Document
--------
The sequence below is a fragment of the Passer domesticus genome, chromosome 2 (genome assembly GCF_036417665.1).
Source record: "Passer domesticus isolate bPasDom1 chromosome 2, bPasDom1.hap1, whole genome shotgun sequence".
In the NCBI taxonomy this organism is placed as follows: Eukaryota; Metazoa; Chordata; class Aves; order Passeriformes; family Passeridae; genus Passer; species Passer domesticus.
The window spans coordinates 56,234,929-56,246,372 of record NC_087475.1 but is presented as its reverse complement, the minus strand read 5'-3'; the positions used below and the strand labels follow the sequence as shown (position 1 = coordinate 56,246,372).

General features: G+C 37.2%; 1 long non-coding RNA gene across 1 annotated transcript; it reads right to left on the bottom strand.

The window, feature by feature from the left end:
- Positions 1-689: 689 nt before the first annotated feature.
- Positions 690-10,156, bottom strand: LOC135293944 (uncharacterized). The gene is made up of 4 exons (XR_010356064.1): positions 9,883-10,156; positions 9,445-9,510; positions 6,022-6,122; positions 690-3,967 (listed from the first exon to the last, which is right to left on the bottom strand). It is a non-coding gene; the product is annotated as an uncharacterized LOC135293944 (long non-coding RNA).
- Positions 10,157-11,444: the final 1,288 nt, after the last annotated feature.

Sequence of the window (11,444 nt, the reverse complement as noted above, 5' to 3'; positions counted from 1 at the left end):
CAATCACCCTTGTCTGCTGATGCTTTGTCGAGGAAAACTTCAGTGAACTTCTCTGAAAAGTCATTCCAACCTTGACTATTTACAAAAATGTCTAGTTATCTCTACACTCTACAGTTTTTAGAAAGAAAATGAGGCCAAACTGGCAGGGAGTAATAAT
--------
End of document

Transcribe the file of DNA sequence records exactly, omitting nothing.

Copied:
The sequence below is a fragment of the Passer domesticus genome, chromosome 2 (genome assembly GCF_036417665.1).
Source record: "Passer domesticus isolate bPasDom1 chromosome 2, bPasDom1.hap1, whole genome shotgun sequence".
In the NCBI taxonomy this organism is placed as follows: Eukaryota; Metazoa; Chordata; class Aves; order Passeriformes; family Passeridae; genus Passer; species Passer domesticus.
The window spans coordinates 56,234,929-56,246,372 of record NC_087475.1 but is presented as its reverse complement, the minus strand read 5'-3'; the positions used below and the strand labels follow the sequence as shown (position 1 = coordinate 56,246,372).

General features: G+C 37.2%; 1 long non-coding RNA gene across 1 annotated transcript; it reads right to left on the bottom strand.

The window, feature by feature from the left end:
- Positions 1-689: 689 nt before the first annotated feature.
- Positions 690-10,156, bottom strand: LOC135293944 (uncharacterized). The gene is made up of 4 exons (XR_010356064.1): positions 9,883-10,156; positions 9,445-9,510; positions 6,022-6,122; positions 690-3,967 (listed from the first exon to the last, which is right to left on the bottom strand). It is a non-coding gene; the product is annotated as an uncharacterized LOC135293944 (long non-coding RNA).
- Positions 10,157-11,444: the final 1,288 nt, after the last annotated feature.

Sequence of the window (11,444 nt, the reverse complement as noted above, 5' to 3'; positions counted from 1 at the left end):
CAATCACCCTTGTCTGCTGATGCTTTGTCGAGGAAAACTTCAGTGAACTTCTCTGAAAAGTCATTCCAACCTTGACTATTTACAAAAATGTCTAGTTATCTCTACACTCTACAGTTTTTAGAAAGAAAATGAGGCCAAACTGGCAGGGAGTAATAAT